For the longest time, it looked like absolutely nothing was happening.
When St. Joseph’s Catholic Church tragically burned down over a year ago, the land was cleared and left to wait. Every so often, I’d drive by, the empty space on the parish grounds signaling a reminder of what was and an invitation to anticipate what would come.
When the plans for the new Church were revealed, I could envision the beautiful Spanish-style structure with two bell towers rising up in our neighborhood. But Rome wasn’t built in a day. Or a month. Or a year. And in the intervening time, when I’d stop by on a Saturday for confession, or slip into a weekday Mass, I’d peer between the chain link fence, always a little surprised to see…nothing happening.
Oh, there were trucks moving around. A few orange flags stuck in the ground. A pile of gravel that maybe moved a few feet to the right or left. A string marking a future wall. But for the longest time it all looked a little underwhelming and incredibly slow.
Then one Sunday, a parishioner from the building committee stood up to make an announcement after Mass. “I want to update you all on the new building,” he said. “I know it looks like nothing is happening. But I assure you: the most important work is happening. The foundation is being laid for the future Church.”
Listen to that, said the Lord. Listen closely.
When the work is hidden, underground, quiet and slow and secret—that is sacred work. That is work of massive importance, the work that will support the entire building. It is not thrilling, this unseen labor. But without it, nothing else is safe or solid or sure. Without it, the foundation is only sand.
So it is in our souls.
God can move in powerful and glorious ways, and He sometimes does. He can console with unspeakable tenderness. He can fill us with sweetness and lift us so high we can brush against His face. He can speak deeply into our souls, press His words upon us like fire, make our hearts swell and our voices ring with conviction. He can multiply our efforts with breathtaking quickness and miraculously magnify our work.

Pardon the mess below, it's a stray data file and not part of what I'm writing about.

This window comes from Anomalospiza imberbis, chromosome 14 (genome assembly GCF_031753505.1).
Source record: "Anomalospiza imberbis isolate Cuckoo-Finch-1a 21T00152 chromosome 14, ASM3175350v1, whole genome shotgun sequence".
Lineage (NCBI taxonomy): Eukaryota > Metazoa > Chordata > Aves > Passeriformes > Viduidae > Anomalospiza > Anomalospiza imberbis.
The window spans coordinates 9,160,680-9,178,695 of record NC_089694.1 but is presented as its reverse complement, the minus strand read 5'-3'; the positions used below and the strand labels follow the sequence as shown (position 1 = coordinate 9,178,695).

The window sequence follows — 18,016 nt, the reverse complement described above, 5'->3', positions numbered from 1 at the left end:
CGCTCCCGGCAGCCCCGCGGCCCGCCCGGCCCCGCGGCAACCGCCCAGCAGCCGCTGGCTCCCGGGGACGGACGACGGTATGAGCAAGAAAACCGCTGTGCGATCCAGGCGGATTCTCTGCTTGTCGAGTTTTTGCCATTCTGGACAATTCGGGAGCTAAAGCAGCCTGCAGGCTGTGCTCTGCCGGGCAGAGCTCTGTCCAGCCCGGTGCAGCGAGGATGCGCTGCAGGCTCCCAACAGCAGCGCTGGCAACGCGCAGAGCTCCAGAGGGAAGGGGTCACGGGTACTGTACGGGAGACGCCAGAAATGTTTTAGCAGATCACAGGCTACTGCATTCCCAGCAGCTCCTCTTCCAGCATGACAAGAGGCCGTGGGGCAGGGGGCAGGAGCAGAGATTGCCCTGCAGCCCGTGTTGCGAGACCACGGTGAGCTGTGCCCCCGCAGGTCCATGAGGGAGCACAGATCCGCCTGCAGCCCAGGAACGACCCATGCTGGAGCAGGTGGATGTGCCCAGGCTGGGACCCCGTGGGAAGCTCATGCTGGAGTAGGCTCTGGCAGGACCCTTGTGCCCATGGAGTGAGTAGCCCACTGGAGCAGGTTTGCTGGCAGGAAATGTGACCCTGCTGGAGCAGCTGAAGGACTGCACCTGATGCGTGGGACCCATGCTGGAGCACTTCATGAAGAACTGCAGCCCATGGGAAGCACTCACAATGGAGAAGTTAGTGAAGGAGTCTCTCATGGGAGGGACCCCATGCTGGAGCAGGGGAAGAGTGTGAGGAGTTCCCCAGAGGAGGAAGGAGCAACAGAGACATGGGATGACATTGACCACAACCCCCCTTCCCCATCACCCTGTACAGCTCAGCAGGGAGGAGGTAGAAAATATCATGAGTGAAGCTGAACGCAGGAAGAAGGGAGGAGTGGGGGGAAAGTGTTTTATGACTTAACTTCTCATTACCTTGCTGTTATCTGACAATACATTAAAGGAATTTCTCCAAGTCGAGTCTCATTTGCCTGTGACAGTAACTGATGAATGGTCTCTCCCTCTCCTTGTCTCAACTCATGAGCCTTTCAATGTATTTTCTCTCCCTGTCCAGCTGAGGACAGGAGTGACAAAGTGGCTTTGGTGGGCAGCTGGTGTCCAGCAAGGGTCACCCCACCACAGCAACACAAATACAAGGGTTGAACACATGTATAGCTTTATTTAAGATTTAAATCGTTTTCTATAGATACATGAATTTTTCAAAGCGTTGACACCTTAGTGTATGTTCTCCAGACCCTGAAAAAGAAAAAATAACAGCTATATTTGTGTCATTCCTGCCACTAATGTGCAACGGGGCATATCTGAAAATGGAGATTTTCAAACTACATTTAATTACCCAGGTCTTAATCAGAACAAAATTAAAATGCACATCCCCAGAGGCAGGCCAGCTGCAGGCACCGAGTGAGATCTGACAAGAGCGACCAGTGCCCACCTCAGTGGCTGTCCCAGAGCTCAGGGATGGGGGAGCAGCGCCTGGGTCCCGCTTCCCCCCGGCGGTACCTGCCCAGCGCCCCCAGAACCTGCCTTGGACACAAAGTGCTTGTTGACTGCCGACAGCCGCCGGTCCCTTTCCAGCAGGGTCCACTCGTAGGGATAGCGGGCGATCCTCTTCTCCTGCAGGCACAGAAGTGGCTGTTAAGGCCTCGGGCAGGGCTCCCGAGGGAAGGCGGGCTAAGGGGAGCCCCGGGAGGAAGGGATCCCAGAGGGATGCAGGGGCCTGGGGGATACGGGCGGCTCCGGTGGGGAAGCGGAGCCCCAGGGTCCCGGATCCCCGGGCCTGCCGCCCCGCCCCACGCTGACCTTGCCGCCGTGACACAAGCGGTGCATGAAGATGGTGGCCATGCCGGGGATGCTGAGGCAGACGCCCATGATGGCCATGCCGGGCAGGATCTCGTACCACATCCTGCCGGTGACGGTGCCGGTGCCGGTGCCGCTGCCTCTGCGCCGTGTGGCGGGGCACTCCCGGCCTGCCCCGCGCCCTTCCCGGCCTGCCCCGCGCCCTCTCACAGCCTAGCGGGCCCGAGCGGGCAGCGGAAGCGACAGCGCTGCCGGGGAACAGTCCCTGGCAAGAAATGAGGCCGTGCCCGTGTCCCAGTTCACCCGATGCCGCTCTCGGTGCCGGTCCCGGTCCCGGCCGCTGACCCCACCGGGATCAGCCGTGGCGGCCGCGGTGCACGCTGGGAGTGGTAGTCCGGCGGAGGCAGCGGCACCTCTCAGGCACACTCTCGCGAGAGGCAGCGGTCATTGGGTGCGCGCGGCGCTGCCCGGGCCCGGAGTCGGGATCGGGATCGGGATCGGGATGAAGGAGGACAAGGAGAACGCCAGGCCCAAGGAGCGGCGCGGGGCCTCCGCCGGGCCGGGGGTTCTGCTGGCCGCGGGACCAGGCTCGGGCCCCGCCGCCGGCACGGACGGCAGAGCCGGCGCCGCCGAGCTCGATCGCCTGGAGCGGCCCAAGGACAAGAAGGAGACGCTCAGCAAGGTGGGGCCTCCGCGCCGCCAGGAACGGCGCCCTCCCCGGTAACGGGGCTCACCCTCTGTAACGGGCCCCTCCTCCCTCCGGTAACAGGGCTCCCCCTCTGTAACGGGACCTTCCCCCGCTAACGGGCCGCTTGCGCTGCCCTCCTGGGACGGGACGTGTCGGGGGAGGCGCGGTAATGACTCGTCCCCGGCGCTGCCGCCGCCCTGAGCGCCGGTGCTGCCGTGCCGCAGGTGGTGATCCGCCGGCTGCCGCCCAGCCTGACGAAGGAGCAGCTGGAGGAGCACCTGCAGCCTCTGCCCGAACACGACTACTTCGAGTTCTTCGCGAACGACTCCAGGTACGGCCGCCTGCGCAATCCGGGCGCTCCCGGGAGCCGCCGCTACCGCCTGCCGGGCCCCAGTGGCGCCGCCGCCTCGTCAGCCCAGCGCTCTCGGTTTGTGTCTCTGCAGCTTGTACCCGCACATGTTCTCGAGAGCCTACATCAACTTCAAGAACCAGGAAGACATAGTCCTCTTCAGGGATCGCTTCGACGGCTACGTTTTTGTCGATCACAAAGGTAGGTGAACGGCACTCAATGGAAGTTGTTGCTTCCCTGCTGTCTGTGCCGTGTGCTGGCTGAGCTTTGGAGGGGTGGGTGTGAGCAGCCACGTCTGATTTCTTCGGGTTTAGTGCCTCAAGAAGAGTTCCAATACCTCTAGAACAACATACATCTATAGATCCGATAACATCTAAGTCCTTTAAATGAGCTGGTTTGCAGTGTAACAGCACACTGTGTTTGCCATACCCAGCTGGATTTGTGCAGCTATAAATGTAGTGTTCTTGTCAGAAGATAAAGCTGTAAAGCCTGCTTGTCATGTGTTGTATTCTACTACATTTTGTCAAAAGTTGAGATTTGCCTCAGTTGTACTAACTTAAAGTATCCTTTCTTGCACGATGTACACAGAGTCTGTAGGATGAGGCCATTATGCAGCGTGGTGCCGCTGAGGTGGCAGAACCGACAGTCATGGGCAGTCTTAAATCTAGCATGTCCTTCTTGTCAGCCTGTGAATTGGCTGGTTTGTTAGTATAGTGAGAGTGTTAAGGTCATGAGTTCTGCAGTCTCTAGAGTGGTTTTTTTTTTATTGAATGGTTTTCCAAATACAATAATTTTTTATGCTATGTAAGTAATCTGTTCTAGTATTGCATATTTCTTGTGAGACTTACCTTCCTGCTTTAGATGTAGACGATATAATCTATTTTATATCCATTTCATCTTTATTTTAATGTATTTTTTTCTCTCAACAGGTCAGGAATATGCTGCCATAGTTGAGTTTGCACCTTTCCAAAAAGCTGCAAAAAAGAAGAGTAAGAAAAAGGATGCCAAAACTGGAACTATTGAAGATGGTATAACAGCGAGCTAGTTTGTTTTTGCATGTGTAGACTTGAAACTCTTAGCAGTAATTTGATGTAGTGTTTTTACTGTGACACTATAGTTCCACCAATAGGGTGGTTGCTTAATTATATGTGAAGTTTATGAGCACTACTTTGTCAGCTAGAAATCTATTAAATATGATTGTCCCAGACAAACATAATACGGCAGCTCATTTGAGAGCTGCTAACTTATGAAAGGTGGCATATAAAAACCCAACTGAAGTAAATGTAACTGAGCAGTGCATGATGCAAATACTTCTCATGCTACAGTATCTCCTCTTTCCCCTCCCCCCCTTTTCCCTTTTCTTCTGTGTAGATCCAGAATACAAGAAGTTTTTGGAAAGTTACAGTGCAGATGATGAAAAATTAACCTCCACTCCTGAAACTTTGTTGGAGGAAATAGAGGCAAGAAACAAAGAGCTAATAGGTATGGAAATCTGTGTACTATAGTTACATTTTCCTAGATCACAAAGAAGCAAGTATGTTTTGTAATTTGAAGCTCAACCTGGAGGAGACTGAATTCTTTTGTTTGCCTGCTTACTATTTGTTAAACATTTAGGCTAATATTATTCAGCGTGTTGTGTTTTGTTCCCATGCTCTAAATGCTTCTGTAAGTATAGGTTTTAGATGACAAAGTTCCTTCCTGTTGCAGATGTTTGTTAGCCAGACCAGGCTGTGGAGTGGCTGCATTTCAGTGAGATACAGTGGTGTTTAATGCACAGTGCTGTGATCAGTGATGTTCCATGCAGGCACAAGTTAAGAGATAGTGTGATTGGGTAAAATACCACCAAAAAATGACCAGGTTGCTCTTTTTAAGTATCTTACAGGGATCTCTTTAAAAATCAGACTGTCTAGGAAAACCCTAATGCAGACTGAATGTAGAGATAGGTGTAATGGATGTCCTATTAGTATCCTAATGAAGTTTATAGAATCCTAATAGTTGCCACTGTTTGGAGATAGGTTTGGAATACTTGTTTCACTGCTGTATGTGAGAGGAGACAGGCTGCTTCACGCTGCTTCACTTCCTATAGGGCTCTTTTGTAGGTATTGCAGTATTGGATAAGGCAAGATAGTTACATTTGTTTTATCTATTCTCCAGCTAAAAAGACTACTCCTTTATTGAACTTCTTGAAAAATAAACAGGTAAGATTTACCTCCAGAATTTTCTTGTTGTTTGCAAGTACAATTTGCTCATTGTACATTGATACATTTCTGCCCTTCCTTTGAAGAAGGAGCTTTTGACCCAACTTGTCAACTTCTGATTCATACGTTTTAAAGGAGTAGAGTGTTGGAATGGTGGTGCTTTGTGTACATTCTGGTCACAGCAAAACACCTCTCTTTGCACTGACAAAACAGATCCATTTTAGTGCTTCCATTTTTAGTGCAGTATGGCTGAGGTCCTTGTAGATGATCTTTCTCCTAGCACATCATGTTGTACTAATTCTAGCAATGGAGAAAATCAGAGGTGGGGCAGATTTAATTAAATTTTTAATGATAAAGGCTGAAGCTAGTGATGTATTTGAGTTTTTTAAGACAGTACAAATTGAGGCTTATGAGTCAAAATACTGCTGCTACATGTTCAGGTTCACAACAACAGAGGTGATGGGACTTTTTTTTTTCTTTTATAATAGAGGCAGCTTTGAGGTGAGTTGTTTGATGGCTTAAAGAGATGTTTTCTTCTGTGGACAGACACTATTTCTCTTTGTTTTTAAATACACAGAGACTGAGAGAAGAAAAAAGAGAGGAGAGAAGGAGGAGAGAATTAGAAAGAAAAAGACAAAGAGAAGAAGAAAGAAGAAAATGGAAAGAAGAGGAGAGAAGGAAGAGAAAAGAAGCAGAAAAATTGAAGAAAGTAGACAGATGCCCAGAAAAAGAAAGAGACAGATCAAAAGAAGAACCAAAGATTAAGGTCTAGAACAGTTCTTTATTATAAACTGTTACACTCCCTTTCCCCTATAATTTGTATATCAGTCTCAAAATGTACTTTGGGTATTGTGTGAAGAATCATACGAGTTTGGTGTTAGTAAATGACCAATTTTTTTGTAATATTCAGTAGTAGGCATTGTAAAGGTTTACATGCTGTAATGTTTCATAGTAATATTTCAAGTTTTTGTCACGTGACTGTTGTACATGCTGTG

These are bell-tower moments. These are moments of light streaming into stained glass.
But they will dissolve without a foundation. And foundational, soul-setting moments are quiet, hidden, and often, very hard. They are the still moments, the silent moments, the work of surrendering, waiting, long-suffering and character-building. From the outside, all is dead—just a small orange flag fluttering like a small suggestion that something might be happening.
What is happening is that God is laying a foundation for the glorious work He will do in our lives. This is the kind of work that always comes before the more visible, tangible call.
And what is hardest, often, is that God doesn’t share the blueprint with us. We don’t see the plans. We just feel the scrape of the ground being leveled. We feel the ache of ditches being dug, the dullness of days thick with routine. And we wish we could see the towers and the doors and the windows of this interior temple. But foundation moments are dark and require our trustful waiting—like the disciples making that first novena in the upper room. Foundation times are the hidden, family-raising years. Or long semesters of diligent study, or periods of patient writing. They are seasons of chemotherapy. They are periods of grieving. They are times of starting something and giving ourselves entirely over to it, only to see a single small shoot twisting painfully and slowly out of the ground.
Each one of us comes with a design from a Master Architect, who has a glorious plan for each human life. But His magnificent plans include meticulous, foundational work. His cathedral-raising is slow, and tall towers require deep and solid groundwork. The Holy Spirit’s gusts are powerful—and need anchored supports to keep our souls steady.
Foundation-building isn’t a time to be passive or uninvolved—but to be watchful, steady, serene, disciplined, and tranquil in the “meanwhile” moments. To remain active and faithful in prayer even when the conversation feels one-sided. Knowing that God is doing a thing, bringing to completion what He began. Feeling our souls taking shape in the dark.
Last time I stopped by St. Joseph’s, the beginnings of walls were rising slowly, and the outline of a Church taking shape. I could see the frame of future glory. And I smiled, thinking of the firm but invisible support under the ground.
For still the vision awaits its time;
it hastens to the end—it will not lie.
If it seems slow, wait for it;
it will surely come, it will not delay.
Image (modified): Depositphotos.